By Rebecca Bulnes
By S. Pajot
By S. Pajot, Liz Tracy, Kat Bein, & Sean Levisman
By Kat Bein
By Ashley Rogers
By Jose D. Duran
By David Rolland
Gregg Foreman, the mastermind behind the shifting musical lineup that performs as the Rare Birds, is indeed an exotic specimen in Miami. Under the moniker "Mr. Pharmacist" (cribbed from a song by the Fall), Foreman is one of the most prolific rock DJs around town. But even in his native habitat behind the decks at the most notorious hipster dance caves he stands out. With his lanky, dark looks; trademark Seventies-Rod-Stewart haircut; and mod-glam clobber, he exudes a vibe that screams rock star.
What most of the kiddies dancing to his indie-cool sets don't know, though, is that, at one point, he almost was a rock star. Throughout most of the Nineties and the early part of this decade, Foreman led the Delta 72, a Philadelphia-based quartet that blasted blistering garage rock doused in heavy R&B and soul. The group toured the world, releasing several singles for Kill Rock Stars, and three full-length albums for Touch and Go. Along with the Make Up and the Jon Spencer Blues Explosion, the Delta 72 paved the way for the mainstream "garage" revival that allowed bands such as the Strokes to make big bucks. But the Delta 72 imploded, and Foreman, like so many others, found himself in South Florida, aiming for personal reinvention.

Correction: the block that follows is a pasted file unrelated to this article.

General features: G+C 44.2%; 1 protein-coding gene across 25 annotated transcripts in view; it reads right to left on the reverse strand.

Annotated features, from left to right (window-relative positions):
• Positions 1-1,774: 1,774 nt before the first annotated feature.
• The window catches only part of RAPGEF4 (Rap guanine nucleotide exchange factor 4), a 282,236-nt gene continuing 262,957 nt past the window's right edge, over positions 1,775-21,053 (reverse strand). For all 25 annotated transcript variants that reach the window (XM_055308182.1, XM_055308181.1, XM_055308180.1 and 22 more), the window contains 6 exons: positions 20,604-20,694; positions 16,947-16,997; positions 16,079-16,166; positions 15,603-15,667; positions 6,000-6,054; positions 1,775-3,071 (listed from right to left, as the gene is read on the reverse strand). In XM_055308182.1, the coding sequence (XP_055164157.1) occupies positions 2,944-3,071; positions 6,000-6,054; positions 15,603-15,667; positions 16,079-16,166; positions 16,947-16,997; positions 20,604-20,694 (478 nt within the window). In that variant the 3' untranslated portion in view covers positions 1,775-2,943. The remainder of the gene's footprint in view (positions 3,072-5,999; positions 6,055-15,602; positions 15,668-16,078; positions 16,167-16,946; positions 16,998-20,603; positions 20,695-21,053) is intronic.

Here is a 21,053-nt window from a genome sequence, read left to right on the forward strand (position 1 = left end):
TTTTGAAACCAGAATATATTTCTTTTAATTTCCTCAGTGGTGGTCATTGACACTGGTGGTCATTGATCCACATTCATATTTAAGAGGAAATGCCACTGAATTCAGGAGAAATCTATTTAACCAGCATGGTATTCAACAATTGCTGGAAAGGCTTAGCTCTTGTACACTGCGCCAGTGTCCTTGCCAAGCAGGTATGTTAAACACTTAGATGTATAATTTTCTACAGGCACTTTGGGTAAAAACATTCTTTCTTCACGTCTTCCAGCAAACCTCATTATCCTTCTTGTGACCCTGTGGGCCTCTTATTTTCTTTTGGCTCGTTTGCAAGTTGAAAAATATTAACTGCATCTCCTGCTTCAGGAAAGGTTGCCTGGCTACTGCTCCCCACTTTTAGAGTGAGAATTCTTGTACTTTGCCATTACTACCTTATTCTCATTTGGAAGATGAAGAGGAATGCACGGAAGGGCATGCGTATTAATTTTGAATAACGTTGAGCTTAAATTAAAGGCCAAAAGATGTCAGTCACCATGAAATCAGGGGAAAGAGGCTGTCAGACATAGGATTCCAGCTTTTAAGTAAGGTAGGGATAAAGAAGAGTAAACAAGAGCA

Still, despite the constant DJ gigs, the itch to play live music remained. Earlier this year, Foreman began performing under his given name, a one-man-and-drum-machine act influenced by darker rock of the Eighties like the Birthday Party. But using the name the Rare Birds, he returns to the mod influences of the Delta 72 and lightens them up a little, creating a raveup of Sixties-style swirling guitar pop. There are male and female vocal duets and even an Everly Brothers cover.